Possibly that farce is more interesting than static fear, and that we live in a world of least bad options.Brexit, as ever, is at an impasse. Rewind to Wednesday evening and that seems an absurd thing to say. British Prime Minister Theresa May had reached an agreement with the European Union on its withdrawal from the bloc and her Cabinet, after hours of tense discussion, had given her the nod to finalize that deal and take it to Parliament. Brexit, it seemed, was in its final stretch.Then Thursday happened. At 8:50 a.m., May's Brexit Secretary Dominic Raab quit the Cabinet in protest over her deal, triggering the resignation of several other government ministers. The Prime Minister looked weaker by the minute. May then had to face a grueling three-hour session in the House of Commons, where MP after MP from all sides of the political divide said they couldn't support her Brexit plan. It was more than an hour before a single MP voiced support for her.Hot on the heels of this indignity, rumors began to swirl that her Premiership was not long for this world, as rabble-rousing backbenchers publicly declared that they had lost confidence in her leadership and were actively seeking to remove her from power.As she announced a press conference for 5 p.m., the media scrambled to dust off their political obituaries, in the anticipation that she might throw in the towel. But she didn't; instead she vowed to push her deal through Parliament.At the time of writing, May is still Prime Minister of the United Kingdom of Great Britain and Northern Ireland. Sure, the prospect of a vote of no confidence in her leadership looms large, but despite 48 hours of high drama, very little has changed.May still has a deal with the EU that everyone seems to hate. As it stands, it looks like she can't get that deal through Parliament, but is adamant she can win over MPs. Members of her own party still want to see her permanently evicted from 10 Downing Street, though this veers from a dead cert to a joke every 10 minutes or so. And the EU remains concerned, quiet, and adamant that it has given the UK every concession it can.At the center of this mess is the fact that Theresa May has come to personify a deal that very few UK politicians can get on board with. Those who want to scrap the whole thing and remain part of the EU are ignoring the fact that this is not a decision the UK can make unilaterally.The Brexiteers who think that May has capitulated and given too much to Brussels willfully overlook the fact that there is hardly any time left to renegotiate anything. The withdrawal agreement is done — this was a negotiation between 28 nations; one cannot suddenly reopen it (though there is some room to maneuver on the associated political declaration around a future partnership). And then there are those who think walking away is an option that wouldn't cause economic chaos, food shortages and present a very real public health risk.Every position in-between comes with caveats that ultimately hinge on the key question: do you want an independent trade policy or a border between the Republic of Ireland and Northern Ireland — something both the UK and the EU have committed to avoid at all costs from the start.May, it seems, remains the only credible candidate with the only credible plan. Those who claim the whole thing can be easily torn up and renegotiated, or scrapped altogether, live in a fantasy world.So what was all that about farce and fear? Ah yes. At the Cabinet meeting which took place earlier this week, Matthew Hancock, the UK's Health Secretary, said that there was a real possibility that people could die in the event of a no deal.We've heard about queues of lorries at ports preventing food and medical supplies from entering the country and have seen what happens to the pound every time the Brexit process hits a stumbling block.But that's not as fun as the political theater of watching someone's leadership disintegrate right before your eyes.Brexit is boring: lots of technical chat about regulatory alignment, financial services and fish.You know what's more fun than fish? Speculating whether a Cabinet Minister is sending a coded message to the Prime Minister through his choice of breakfast before resigning from her government. That, or watching the entirely hypothetical number of letters of no confidence in May add up, only for the chief assassin to sheepishly concede that he might not have the numbers after all.These past 48 hours have provided the most entertaining days of Brexit coverage in some time. It makes better TV and better news copy. And I'd wager, for politicians, bored of having the life squeezed out of them by an insoluble problem like Brexit, such a day of high drama makes it all seem worth getting out of bed for.And that's part of the problem. The public, the media and, seemingly, so many of the political class, are largely disinterested in where this all ends. That's despite Brexit being the single most important thing to have happened to the UK since World War II.How MPs vote when the deal finally comes to the House of Commons will dramatically affect the lives of more than 66 million people inside the United Kingdom and millions more elsewhere.It's a shame that listening to the detail surrounding it is like mainlining morphine.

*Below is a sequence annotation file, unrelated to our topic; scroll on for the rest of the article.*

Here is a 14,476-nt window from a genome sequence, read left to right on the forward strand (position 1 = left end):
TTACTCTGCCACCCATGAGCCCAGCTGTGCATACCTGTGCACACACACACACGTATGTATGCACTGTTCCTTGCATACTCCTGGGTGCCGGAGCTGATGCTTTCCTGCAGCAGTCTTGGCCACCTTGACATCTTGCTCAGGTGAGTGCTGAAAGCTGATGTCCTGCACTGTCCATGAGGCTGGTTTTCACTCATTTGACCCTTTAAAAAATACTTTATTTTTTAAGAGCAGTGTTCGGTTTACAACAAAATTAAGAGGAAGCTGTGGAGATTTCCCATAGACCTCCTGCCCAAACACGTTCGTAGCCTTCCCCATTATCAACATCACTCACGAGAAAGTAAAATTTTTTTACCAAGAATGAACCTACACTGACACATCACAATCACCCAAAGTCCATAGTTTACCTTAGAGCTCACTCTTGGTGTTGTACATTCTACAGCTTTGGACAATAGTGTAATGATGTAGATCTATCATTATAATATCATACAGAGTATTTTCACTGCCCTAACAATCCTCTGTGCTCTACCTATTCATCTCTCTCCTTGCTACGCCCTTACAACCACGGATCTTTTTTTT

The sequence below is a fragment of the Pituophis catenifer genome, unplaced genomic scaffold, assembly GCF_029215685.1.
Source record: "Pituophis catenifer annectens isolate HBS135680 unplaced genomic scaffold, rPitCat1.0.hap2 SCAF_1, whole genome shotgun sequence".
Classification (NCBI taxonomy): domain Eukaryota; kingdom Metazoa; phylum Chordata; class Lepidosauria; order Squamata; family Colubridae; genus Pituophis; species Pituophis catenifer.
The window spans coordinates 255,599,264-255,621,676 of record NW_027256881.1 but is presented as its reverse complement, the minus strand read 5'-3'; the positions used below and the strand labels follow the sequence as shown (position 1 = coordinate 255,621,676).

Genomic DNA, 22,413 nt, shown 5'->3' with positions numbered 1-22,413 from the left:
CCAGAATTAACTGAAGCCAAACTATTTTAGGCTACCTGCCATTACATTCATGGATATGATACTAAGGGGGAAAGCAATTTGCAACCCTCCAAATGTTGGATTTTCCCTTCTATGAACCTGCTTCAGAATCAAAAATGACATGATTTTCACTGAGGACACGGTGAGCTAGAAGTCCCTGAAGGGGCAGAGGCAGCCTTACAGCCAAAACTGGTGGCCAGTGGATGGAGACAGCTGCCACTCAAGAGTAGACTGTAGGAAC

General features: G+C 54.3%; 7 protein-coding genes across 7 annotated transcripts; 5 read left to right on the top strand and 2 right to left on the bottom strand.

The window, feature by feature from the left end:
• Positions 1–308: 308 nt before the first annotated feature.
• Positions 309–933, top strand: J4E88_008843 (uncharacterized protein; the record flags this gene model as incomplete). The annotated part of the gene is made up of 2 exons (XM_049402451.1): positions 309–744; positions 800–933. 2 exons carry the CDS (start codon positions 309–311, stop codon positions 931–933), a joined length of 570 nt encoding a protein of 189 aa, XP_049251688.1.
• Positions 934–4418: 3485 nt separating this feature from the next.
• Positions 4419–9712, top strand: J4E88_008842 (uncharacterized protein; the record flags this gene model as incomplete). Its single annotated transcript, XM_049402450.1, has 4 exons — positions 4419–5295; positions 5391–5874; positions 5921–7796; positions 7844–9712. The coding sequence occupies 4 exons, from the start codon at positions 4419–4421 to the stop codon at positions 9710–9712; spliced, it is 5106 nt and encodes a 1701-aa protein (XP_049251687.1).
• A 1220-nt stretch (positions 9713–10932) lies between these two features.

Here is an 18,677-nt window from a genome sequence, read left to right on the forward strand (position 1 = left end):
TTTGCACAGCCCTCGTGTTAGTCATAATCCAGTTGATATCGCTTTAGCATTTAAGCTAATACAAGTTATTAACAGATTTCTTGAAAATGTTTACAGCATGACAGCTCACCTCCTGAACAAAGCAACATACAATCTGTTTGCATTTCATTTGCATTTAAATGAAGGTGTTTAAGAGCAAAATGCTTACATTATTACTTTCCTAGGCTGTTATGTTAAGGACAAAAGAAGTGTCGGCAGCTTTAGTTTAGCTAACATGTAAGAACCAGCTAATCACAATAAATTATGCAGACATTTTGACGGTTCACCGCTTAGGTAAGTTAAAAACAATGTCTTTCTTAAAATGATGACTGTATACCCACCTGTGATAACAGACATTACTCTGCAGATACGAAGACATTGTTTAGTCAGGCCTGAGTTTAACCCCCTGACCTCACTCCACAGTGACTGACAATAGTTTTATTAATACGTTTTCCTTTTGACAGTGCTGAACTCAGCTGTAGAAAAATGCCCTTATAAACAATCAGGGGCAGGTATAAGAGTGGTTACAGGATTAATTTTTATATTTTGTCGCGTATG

Brexit deal on knife-edge as Theresa May awaits Cabinet verdict